How Marketers Can Improve Their Relationship with Sales

Chris Hawkins

Written by Chris Hawkins on Tue, Dec 29, 2015

Marketers__SalesAccording to an Aberdeen study of sales enablement best practices, “best-in-class” companies are 92% more likely to provide sales a voice in content development than “laggard” companies. Similar gaps were found in other best practice areas. If your company is relying on inbound marketing as part of its overall business strategy, improving your relationship with sales should be one of your top priorities. In fact, making sales your new BFF will make your job as marketer more effective.

Interview Your Top Salespeople

As an inbound marketing agency, one of the first things we do for our clients is to develop buyer personas. The way we do that is by interviewing two sources: a client’s client and a client’s salespeople. The reasoning is pretty simple for the latter.

Your salespeople, particularly the top performers, will provide you with everything you wanted to know about your customers and potential customers:

  • Challenges/pains and how your solution solves or doesn’t solve those challenges
  • Goals and how your solution helps them achieve those goals or not
  • Likes/dislikes—what is it about your solution that turns on or turns off your prospects
  • Objections to your solution—is it too expensive? Too limiting? Too complex? Too 2005?
  • What are your solutions’ “Wow!” points—those that set the hook with a prospect

You’ll get valuable insight that may influence some of your messaging and content focus, especially if it’s been a while since you created personas. And sales will appreciate that you’re coming to them for knowledge.

Meet Early and Meet Often

If you’re planning next year’s marketing strategy, invite sales along for the ride. The more you let sales know about your plans, the more they can plan their strategy—and most importantly, the more you can learn what their strategy is. You’ll also get feedback on your plan and suggestions on how to make it more attractive to potential customers.

The Aberdeen study found that best-in-class sales and marketing leaders met 5x a year. This is a good start, but I would suggest meeting once a month. Here’s why.

As a marketer, you’re implementing tactics on a daily or weekly basis. Why wait 2, 3, or 4 months to learn that the messaging in your latest email campaign is misleading prospects about your newest product feature? Find out from sales sooner than later, readjust and move forward.

Create & Share Your Marketing Library

Your marketing team has all of their content assets at the click of a mouse, but can your sales team access those assets? If not, create a shared file that every salesperson can access and let them know when new assets are added.

Also, ask them for feedback about what you’re creating. For example, prospects love case studies and sales people like to share case studies. But if your sales team is fishing for blue marlins and your case studies spotlight sardines, you need blue marlins. And because sales has the relationship, they can make the right introductions between the client and marketing to get the case study conversation started.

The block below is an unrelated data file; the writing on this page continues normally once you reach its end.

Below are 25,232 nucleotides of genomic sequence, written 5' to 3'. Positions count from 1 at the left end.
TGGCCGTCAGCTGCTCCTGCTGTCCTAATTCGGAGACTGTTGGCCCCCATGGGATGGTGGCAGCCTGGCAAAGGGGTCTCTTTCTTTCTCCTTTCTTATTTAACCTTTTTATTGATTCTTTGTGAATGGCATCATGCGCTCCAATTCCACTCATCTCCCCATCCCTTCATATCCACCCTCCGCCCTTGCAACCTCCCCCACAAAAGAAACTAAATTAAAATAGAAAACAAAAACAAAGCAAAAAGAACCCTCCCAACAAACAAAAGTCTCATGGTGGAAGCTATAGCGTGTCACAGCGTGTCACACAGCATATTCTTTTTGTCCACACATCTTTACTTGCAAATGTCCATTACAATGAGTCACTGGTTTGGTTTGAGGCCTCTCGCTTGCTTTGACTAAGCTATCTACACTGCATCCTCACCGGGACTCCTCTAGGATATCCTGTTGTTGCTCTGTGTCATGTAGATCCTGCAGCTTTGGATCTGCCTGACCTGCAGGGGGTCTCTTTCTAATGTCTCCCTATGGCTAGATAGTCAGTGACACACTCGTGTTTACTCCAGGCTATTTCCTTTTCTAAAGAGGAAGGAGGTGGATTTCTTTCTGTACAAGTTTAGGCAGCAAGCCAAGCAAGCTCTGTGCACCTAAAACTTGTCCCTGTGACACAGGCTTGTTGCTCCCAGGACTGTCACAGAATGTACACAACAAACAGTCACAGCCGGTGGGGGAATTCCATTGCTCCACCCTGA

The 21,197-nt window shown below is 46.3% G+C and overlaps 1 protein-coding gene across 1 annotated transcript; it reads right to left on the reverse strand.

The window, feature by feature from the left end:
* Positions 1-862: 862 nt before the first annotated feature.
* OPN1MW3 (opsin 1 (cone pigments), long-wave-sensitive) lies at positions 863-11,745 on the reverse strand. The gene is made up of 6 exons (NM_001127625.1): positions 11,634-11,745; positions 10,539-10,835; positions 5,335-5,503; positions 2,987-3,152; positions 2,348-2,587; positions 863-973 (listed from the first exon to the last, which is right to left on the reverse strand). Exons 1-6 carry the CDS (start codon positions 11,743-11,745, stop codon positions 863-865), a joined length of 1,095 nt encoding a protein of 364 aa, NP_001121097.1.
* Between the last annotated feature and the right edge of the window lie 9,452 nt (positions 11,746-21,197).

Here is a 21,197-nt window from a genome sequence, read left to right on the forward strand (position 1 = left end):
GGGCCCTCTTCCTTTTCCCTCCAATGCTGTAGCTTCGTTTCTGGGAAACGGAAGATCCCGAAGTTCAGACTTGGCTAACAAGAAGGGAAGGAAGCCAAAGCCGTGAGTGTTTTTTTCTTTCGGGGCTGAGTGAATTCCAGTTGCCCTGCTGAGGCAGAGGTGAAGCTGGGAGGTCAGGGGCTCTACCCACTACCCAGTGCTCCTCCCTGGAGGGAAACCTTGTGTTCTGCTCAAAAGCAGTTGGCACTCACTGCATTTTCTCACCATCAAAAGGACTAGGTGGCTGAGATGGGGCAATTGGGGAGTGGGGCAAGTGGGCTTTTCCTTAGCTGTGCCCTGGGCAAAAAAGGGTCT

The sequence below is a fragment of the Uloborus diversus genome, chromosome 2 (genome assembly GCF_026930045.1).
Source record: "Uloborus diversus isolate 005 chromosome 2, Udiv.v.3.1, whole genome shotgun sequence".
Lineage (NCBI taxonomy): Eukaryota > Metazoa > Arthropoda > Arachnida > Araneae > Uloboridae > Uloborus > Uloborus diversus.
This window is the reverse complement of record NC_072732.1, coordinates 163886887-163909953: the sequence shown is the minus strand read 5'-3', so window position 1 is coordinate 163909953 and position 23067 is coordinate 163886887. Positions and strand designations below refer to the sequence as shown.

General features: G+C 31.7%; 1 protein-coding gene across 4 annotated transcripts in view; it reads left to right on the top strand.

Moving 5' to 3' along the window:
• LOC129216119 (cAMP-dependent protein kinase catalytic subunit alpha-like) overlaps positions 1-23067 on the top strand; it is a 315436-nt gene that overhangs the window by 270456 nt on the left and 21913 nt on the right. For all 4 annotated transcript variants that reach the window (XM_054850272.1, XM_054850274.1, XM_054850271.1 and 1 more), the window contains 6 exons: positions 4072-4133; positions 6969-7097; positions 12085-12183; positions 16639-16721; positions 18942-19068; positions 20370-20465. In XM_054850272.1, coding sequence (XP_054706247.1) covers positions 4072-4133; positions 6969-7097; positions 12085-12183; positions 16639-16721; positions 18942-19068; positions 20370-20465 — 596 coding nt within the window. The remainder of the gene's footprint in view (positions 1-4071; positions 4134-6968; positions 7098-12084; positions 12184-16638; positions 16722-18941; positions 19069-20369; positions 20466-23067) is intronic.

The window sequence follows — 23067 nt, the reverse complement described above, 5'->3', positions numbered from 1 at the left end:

Provide Access to Your Marketing Platform

Show your sales team how your content creation and nurturing is making their lives easier by giving them access to your marketing platform (e.g. Marketo, HubSpot, Act-On). They probably don’t know all the work that goes into a campaign so here’s your chance to demonstrate.

Not only will they get an appreciation for the work involved, they’ll see how all of the pieces fit together to go from anonymous web user to qualified lead that lands neatly in their CRM.

Use Sales for Content Creation

This may be more of a “sell” on your part, but try to find volunteers from sales to write blog posts. Here are a few selling points:

  • Blogging will help drive organic visitors and leads.
  • Their blog posts are “from the trenches” and will have the most authentic feel.
  • Well-written articles can be used over and over in the sales process.
  • It will give them a chance to further hone their educational (i.e. helpful not salesy) communication skills.
  • Articles posted on LinkedIn will help build their personal brand as sales professionals.
  • Blogging will increase their connections on social media.

Once sales starts to see how their content pushes qualified leads into their CRM, they will become even more interested in creating an alignment with marketing. When that happens, both sides not only benefit, they become as inseparable as the greatest duos.   

Aligning marketing and sales is just one way to improve the ROI on your inbound marketing committment. Learn more in our ebook: What Gets Measured, Gets Improved


Determine your Inbound Marketing ROI


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